The problem is that it was never a mistake. DuVernay's brilliant "When They See Us" makes that clear. Mistakes happen when evidence gets mixed up, when suspects lie to protect themselves or other people, when witnesses are shaken, high on drugs or self-serving. None of these things happened in this case.

The police officers locked up these children, forced confessions out of them — some without parents or guardians present — while prosecutors watched and ignored DNA evidence. That’s not a mistake, that’s racism at work. The media did its racist part, painting these young black boys as criminals. So did prominent public figures who led the campaign against them; Trump and Morgenthau didn’t even think enough of the men to apologize after they were exonerated.

"When They See Us" gives viewers a glimpse into how messed up our justice system really is. Black people are invisible in the criminal justice system. The system doesn’t see us; it can’t. We know African Americans are incarcerated at the highest rate in the US, making up over 30% of today’s prison population even though we only make up 13% of country’s population. But we still remain invisible.

Between 1980 and 2015, the number of people incarcerated in America increased from roughly 500,000 to over 2.2 million, according to the NAACP. Furthermore:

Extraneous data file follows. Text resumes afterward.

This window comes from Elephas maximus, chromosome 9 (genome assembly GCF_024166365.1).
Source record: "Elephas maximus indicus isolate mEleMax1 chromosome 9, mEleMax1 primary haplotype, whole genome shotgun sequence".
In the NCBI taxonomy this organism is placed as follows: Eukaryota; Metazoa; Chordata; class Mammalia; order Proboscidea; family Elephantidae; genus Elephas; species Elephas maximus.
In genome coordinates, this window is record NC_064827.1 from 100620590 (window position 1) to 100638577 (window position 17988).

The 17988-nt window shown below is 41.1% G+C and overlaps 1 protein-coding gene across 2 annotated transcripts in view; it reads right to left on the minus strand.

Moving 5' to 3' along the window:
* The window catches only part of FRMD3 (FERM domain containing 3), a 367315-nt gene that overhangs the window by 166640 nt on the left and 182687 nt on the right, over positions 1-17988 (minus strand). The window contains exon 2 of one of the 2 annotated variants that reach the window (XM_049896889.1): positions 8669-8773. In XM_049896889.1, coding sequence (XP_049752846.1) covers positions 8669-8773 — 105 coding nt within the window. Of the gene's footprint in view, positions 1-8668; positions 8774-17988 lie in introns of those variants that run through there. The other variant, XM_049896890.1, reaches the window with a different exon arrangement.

• In 2014, African Americans constituted 2.3 million, or 34%, of the total 6.8 million correctional population.
  • African Americans are incarcerated at more than five times the rate of whites.
  • The imprisonment rate for African American women is twice that of white women.
  • Nationwide, African American children represent 32% of children who are arrested,42% of children who are detained, and 52% of children whose cases are judicially
    waived to criminal court.
  • Though African Americans and Hispanics make up approximately 32% of the US
    population, they comprised 56% of all incarcerated people in 2015.
  • If African Americans and Hispanics were incarcerated at the same rates as whites, prison and jail populations would decline by almost 40%.

Despite having access to all of the statistics, studies and hard evidence of how racist the system is, black and brown people still aren't seen as people, if we are even noticed or seen at all. I'm proud of all of the work that prison reform activists are doing, and hoping awareness of "When They See Us" spreads as DuVernay's drama adds another vital human layer to our fight for justice.

By D. Watkins

D. Watkins is an Editor at Large for Salon. He is also a writer on the HBO limited series "We Own This City" and a professor at the University of Baltimore. Watkins is the author of the award-winning, New York Times best-selling memoirs “The Beast Side: Living  (and Dying) While Black in America”, "The Cook Up: A Crack Rock Memoir," "Where Tomorrows Aren't Promised: A Memoir of Survival and Hope" as well as "We Speak For Ourselves: How Woke Culture Prohibits Progress." His new books, "Black Boy Smile: A Memoir in Moments," and "The Wire: A Complete Visual History" are out now.